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Etymology edit

From New Latin polyedron, from Ancient Greek πολύεδρος (polúedros, having many seats), from πολυ- (polu-, many) + ἕδρα (hédra, seat); compare French polyèdre. By surface analysis, poly- +‎ -hedron.

Pronunciation edit

  • (UK) enPR: pŏlēhē'drən, IPA(key): /pɒliˈhiːdɹən/
  • (file)
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Noun edit

polyhedron (plural polyhedra or polyhedrons)

  1. (geometry) A solid figure with many flat faces and straight edges.
    • 1966, Norman W. Johnson, “Convex Polyhedra with Regular Faces”, in Canadian Journal of Mathematics, volume XVIII, number I, Toronto: University of Toronto Press, page 181:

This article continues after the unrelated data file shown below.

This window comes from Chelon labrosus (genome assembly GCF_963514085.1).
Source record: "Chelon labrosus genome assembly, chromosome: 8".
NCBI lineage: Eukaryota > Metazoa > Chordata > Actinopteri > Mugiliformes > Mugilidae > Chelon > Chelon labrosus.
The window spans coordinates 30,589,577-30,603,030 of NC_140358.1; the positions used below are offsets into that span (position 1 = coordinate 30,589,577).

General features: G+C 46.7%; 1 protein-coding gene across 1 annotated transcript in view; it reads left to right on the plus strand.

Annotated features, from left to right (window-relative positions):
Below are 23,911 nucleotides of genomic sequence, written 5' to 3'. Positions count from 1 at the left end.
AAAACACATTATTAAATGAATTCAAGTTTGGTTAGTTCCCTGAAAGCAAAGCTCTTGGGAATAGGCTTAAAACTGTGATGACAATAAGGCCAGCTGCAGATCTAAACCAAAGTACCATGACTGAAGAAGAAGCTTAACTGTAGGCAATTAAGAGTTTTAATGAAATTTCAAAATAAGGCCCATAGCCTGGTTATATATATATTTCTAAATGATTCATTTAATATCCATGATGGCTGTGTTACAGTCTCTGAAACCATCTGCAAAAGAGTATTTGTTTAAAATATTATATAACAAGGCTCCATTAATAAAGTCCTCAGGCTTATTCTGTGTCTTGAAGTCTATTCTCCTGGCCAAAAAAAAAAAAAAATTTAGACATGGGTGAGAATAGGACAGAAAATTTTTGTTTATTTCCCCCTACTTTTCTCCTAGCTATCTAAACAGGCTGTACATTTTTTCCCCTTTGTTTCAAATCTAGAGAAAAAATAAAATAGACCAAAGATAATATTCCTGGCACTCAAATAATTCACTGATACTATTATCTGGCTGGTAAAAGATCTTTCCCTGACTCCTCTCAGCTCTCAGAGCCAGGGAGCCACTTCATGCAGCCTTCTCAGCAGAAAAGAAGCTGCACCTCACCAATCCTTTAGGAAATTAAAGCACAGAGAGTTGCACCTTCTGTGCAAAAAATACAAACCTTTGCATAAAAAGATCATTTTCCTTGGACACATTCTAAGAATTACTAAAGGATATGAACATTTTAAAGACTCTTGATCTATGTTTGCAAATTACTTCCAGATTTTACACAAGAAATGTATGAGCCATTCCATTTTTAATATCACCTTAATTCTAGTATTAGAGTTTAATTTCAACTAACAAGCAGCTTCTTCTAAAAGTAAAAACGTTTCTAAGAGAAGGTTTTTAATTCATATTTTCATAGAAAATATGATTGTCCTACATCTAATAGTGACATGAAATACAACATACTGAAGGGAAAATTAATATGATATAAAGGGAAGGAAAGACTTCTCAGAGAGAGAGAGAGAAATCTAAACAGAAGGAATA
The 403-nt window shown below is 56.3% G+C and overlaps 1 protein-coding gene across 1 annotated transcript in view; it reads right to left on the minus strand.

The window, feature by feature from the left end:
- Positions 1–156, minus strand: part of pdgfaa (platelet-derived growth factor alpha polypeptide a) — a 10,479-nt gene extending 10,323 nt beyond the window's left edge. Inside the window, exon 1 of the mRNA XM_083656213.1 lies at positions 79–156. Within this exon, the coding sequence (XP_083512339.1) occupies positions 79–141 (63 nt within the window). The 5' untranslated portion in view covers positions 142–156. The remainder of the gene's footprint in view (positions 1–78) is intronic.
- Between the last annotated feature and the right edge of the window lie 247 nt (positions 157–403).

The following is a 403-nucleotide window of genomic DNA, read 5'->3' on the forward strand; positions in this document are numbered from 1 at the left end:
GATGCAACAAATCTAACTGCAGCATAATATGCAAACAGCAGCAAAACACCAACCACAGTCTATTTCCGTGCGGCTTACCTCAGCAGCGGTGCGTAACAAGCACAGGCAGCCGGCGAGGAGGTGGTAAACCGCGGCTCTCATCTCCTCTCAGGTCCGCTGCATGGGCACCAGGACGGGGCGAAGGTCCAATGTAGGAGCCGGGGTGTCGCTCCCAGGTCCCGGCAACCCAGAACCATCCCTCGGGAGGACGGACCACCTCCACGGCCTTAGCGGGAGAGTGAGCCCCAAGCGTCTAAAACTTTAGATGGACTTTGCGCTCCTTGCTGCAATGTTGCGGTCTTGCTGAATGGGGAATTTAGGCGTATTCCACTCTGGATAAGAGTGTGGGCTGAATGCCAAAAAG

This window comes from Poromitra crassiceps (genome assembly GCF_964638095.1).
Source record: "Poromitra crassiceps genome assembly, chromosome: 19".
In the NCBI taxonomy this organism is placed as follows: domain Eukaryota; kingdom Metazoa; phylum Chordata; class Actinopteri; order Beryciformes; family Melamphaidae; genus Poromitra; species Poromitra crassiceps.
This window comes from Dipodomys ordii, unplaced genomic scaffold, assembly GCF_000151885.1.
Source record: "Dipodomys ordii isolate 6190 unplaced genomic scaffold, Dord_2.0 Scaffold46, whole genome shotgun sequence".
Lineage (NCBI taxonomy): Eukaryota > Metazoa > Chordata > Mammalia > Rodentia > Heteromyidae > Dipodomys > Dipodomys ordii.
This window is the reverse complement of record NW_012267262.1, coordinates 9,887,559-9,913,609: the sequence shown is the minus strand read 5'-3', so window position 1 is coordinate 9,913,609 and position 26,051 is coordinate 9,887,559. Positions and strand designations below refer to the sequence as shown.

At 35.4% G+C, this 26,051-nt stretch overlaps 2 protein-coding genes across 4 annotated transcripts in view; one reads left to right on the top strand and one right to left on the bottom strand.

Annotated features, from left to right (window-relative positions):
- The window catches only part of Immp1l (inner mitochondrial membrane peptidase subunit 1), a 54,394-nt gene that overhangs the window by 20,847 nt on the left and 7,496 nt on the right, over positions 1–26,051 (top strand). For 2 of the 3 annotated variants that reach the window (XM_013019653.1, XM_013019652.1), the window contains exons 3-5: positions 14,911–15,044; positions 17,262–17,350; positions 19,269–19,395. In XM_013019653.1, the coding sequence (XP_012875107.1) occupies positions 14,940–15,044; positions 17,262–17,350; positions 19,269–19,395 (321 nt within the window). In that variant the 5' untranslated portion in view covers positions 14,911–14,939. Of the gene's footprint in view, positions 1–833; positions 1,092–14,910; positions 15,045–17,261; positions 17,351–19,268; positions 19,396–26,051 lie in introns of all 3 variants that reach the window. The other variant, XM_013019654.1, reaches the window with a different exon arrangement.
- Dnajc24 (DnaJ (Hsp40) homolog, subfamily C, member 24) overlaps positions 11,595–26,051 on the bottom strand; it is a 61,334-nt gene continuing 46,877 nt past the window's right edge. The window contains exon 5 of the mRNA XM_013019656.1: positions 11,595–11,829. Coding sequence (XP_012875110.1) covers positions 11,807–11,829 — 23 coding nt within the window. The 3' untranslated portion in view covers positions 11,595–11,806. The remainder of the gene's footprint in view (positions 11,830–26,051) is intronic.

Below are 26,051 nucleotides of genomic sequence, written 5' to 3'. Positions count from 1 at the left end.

Of the convex polyhedra with regular faces, the only ones that have tetrahedral, octahedral, or icosahedral symmetry are the Platonic and Archimedean solids.
  2. (optics) A polyscope, or multiplying glass.

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See also Thesaurus:polyhedron

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